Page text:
What is blepharospasm?
Blepharospasm is a neurologic disorder that causes uncontrollable muscle movements that causes the eyelids to close or have difficulty opening (dystonia). This can affect patients’ ability to see.
How common is blepharospasm?
It is a rare disease and is (like sometimes difficult to diagnose. Approximately 2,000 people are diagnosed with it each year.
How does blepharospasm affect my body?
Symptoms start with uncontrollable eyelid twitching (spasms) that comes and goes. It usually starts gradually and gets worse over time. As the disease progresses, you may experience constant blinking, and the opening between your eyelids may narrow. In advanced cases of blepharospasm, you may not be able to keep your eyes open or may be difficult to open your eyes.
Will blepharospasm cause me to become blind?
Blepharospasm does not affect your vision, but it can lead to functional blindness. When you cannot keep your eyes open, it limits your ability to perform daily tasks.
Symptoms and Causes
What causes blepharospasm?
Researchers are still working to confirm its cause. Blepharospasm may be due to abnormal electrical activity in the basal ganglia, structures deep within the brain that help control movement.
Who gets blepharospasm?
Usually people get blepharospasm in middle age, but it can happen to anyone. Sometimes dry eye may look like blepharospasm so it is important to see your healthcare provider to rule out other causes for your excessive blinking. You could also experience blepharospasm if you take certain medications. For example, medications for Parkinson's disease can cause blepharospasm.
People with certain medical conditions can get blepharospasm. These conditions include:
- General dystonia.
- Meige syndrome.
- Tardive dyskinesia.
- Wilson's disease.
What are the symptoms of blepharospasm?
In the early stages, you may have frequent blinking and the symptoms come and go. You’ll experience them during the day, and they’ll go away while you are sleeping. As the disease progresses, they become more severe with fewer periods of relief.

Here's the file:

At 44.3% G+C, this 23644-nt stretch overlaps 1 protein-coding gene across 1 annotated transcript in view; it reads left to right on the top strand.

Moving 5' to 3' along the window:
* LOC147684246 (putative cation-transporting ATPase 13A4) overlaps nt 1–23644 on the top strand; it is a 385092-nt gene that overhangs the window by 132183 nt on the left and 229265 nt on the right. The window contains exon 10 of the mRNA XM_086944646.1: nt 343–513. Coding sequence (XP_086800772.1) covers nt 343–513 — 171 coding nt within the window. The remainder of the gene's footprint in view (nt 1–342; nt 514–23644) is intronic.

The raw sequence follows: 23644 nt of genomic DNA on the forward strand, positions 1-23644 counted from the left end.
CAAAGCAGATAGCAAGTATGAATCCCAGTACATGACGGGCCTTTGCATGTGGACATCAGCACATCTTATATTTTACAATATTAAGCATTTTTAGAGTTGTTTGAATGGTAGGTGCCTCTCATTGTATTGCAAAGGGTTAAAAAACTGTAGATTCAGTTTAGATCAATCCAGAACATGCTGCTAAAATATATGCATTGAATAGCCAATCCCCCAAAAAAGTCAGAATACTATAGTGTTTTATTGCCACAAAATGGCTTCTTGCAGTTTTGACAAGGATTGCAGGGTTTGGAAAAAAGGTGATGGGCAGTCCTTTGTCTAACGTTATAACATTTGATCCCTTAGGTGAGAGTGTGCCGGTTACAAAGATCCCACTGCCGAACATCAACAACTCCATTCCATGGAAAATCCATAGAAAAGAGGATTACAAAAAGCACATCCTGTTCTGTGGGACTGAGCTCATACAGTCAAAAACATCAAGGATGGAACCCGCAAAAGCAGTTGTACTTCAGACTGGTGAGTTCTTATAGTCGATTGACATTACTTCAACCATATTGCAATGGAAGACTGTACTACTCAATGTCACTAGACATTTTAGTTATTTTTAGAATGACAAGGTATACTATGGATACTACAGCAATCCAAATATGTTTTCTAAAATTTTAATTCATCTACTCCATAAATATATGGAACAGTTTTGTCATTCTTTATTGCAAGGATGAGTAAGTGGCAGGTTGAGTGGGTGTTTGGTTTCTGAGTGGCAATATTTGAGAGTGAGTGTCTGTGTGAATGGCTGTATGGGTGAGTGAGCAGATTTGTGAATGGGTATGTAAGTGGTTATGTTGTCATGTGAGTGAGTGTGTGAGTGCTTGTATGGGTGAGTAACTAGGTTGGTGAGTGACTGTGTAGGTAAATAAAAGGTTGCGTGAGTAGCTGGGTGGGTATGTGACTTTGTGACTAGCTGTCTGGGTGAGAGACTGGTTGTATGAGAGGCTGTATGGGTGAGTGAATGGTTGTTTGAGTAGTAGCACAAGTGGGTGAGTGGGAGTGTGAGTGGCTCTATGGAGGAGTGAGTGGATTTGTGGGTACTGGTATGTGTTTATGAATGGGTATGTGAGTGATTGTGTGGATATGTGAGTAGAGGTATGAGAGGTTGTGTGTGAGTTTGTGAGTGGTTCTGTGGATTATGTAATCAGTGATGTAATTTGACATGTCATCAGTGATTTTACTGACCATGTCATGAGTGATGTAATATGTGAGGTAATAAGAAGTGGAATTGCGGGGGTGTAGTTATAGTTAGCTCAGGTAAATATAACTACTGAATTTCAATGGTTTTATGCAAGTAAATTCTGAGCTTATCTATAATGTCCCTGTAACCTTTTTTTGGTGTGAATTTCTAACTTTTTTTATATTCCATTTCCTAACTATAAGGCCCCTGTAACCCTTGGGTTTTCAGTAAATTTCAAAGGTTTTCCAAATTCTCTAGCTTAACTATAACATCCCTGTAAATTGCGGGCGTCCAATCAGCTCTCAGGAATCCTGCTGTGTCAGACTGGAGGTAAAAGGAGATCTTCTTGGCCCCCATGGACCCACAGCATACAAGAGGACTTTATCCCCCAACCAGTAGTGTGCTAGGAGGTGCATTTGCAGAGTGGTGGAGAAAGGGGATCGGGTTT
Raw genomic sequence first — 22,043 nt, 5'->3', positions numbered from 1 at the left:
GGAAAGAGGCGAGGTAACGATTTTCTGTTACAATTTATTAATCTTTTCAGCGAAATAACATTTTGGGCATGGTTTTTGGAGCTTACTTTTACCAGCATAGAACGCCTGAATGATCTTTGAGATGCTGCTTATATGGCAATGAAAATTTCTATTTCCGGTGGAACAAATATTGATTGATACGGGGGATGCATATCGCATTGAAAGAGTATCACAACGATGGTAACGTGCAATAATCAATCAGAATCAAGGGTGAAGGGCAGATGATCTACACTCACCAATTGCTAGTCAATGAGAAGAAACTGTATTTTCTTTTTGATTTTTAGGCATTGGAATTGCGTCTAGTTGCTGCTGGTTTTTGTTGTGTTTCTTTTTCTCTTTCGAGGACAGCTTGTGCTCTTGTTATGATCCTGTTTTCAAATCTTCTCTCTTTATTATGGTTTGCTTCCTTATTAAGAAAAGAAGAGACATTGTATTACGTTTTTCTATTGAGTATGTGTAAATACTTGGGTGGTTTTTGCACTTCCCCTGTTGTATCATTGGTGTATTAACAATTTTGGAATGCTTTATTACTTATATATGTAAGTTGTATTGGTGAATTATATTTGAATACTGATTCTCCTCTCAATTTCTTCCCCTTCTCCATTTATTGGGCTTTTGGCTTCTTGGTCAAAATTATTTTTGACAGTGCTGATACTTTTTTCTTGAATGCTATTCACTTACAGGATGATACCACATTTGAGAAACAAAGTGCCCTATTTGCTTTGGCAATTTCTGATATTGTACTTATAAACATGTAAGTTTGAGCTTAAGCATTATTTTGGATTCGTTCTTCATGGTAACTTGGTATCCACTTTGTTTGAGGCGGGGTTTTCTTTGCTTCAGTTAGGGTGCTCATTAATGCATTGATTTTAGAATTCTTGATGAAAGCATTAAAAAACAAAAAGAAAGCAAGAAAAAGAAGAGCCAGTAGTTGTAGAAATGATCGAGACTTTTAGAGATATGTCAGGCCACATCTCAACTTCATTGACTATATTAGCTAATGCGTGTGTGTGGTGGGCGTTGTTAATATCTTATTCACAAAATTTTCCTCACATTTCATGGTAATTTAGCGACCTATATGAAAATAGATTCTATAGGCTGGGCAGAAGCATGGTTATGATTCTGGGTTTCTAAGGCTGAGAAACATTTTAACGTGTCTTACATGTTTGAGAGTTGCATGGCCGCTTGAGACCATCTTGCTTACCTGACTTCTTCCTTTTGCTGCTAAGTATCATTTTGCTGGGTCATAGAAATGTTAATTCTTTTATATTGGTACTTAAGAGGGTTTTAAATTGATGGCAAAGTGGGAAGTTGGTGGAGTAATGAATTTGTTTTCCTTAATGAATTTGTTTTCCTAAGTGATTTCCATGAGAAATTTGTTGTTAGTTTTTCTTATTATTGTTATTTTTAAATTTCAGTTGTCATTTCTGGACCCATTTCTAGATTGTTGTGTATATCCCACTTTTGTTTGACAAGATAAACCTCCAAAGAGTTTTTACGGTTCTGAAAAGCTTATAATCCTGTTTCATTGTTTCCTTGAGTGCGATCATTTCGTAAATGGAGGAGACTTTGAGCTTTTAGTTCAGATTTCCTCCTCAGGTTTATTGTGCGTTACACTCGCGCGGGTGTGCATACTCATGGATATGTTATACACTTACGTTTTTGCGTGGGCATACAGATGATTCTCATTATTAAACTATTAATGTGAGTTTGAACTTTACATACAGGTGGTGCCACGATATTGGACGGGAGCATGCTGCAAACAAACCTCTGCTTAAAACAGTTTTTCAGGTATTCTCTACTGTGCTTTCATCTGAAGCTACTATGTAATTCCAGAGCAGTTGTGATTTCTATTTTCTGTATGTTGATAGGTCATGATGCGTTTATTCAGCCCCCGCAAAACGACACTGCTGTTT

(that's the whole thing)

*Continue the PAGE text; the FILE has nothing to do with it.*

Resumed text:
You may experience:
- Constant blinking.
- Dry eyes.
- Eye narrowing.
- Tired, irritated eyes.
- Difficulty keeping your eyes open.
Diagnosis and Tests
How is blepharospasm diagnosed?
Healthcare providers diagnose blepharospasm after asking about your medical history and performing a physical exam. Because it is a rare condition, it’s important to seek care from a specialist familiar with it.
Will I need any tests?
No laboratory tests are necessary.
Management and Treatment
What treatments are available?
There are three types of treatment for blepharospasm:
- Medications you take by mouth, including drugs that block involuntary muscle movements (anticholinergics), but their effect is usually limited.
- Botulinum toxin injections, which weaken the eye muscles’ ability to twitch. Botulinum toxin is one of the most effective treatments for blepharospasm. There are several variations available.
- Surgery (myectomy), a procedure to remove part or all of the overactive eye muscles.
Which blepharospasm treatment is right for me?
It depends on the severity of your symptoms and response to therapy. The most common and most effective treatment is botulinum toxin. Medications are effective in a small number of people. But they often cause side effects such as memory problems, drowsiness and dry mouth. When blepharospasm is not improved with medical therapy, surgery may be indicated.
How long do botulinum toxin effects last?